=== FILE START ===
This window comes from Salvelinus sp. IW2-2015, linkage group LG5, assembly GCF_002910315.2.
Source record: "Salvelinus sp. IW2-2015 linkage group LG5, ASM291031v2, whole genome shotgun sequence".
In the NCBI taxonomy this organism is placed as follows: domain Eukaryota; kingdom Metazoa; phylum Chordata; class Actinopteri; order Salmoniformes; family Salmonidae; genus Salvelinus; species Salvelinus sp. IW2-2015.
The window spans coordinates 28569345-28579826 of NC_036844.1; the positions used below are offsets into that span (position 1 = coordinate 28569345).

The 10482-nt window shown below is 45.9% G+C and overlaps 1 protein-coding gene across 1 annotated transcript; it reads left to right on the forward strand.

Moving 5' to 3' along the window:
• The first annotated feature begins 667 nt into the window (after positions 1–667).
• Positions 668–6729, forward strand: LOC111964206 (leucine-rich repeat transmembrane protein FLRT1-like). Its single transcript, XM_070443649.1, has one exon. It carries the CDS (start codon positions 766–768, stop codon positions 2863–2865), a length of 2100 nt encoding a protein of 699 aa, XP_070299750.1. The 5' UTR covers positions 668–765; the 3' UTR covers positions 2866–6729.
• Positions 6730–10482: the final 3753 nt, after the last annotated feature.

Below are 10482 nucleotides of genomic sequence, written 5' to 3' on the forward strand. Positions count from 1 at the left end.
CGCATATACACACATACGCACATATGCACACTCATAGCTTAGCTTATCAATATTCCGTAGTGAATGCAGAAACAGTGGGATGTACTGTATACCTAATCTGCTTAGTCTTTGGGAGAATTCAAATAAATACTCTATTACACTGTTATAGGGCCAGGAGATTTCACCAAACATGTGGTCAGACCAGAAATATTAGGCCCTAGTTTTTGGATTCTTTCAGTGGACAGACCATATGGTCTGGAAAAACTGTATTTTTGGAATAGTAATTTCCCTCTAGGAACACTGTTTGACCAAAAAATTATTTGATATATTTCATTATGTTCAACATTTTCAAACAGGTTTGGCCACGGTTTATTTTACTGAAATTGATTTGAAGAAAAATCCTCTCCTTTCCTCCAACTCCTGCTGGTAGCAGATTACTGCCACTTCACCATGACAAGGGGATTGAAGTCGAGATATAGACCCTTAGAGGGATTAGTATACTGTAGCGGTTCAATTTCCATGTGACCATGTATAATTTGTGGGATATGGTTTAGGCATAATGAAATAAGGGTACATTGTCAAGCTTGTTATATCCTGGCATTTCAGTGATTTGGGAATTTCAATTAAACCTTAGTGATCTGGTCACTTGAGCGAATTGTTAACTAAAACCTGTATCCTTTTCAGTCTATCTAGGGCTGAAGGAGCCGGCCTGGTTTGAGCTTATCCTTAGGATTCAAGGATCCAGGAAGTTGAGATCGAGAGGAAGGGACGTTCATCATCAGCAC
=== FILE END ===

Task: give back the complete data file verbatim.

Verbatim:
This window comes from Salvelinus sp. IW2-2015, linkage group LG5, assembly GCF_002910315.2.
Source record: "Salvelinus sp. IW2-2015 linkage group LG5, ASM291031v2, whole genome shotgun sequence".
In the NCBI taxonomy this organism is placed as follows: domain Eukaryota; kingdom Metazoa; phylum Chordata; class Actinopteri; order Salmoniformes; family Salmonidae; genus Salvelinus; species Salvelinus sp. IW2-2015.
The window spans coordinates 28569345-28579826 of NC_036844.1; the positions used below are offsets into that span (position 1 = coordinate 28569345).

The 10482-nt window shown below is 45.9% G+C and overlaps 1 protein-coding gene across 1 annotated transcript; it reads left to right on the forward strand.

Moving 5' to 3' along the window:
• The first annotated feature begins 667 nt into the window (after positions 1–667).
• Positions 668–6729, forward strand: LOC111964206 (leucine-rich repeat transmembrane protein FLRT1-like). Its single transcript, XM_070443649.1, has one exon. It carries the CDS (start codon positions 766–768, stop codon positions 2863–2865), a length of 2100 nt encoding a protein of 699 aa, XP_070299750.1. The 5' UTR covers positions 668–765; the 3' UTR covers positions 2866–6729.
• Positions 6730–10482: the final 3753 nt, after the last annotated feature.

Below are 10482 nucleotides of genomic sequence, written 5' to 3' on the forward strand. Positions count from 1 at the left end.
CGCATATACACACATACGCACATATGCACACTCATAGCTTAGCTTATCAATATTCCGTAGTGAATGCAGAAACAGTGGGATGTACTGTATACCTAATCTGCTTAGTCTTTGGGAGAATTCAAATAAATACTCTATTACACTGTTATAGGGCCAGGAGATTTCACCAAACATGTGGTCAGACCAGAAATATTAGGCCCTAGTTTTTGGATTCTTTCAGTGGACAGACCATATGGTCTGGAAAAACTGTATTTTTGGAATAGTAATTTCCCTCTAGGAACACTGTTTGACCAAAAAATTATTTGATATATTTCATTATGTTCAACATTTTCAAACAGGTTTGGCCACGGTTTATTTTACTGAAATTGATTTGAAGAAAAATCCTCTCCTTTCCTCCAACTCCTGCTGGTAGCAGATTACTGCCACTTCACCATGACAAGGGGATTGAAGTCGAGATATAGACCCTTAGAGGGATTAGTATACTGTAGCGGTTCAATTTCCATGTGACCATGTATAATTTGTGGGATATGGTTTAGGCATAATGAAATAAGGGTACATTGTCAAGCTTGTTATATCCTGGCATTTCAGTGATTTGGGAATTTCAATTAAACCTTAGTGATCTGGTCACTTGAGCGAATTGTTAACTAAAACCTGTATCCTTTTCAGTCTATCTAGGGCTGAAGGAGCCGGCCTGGTTTGAGCTTATCCTTAGGATTCAAGGATCCAGGAAGTTGAGATCGAGAGGAAGGGACGTTCATCATCAGCAC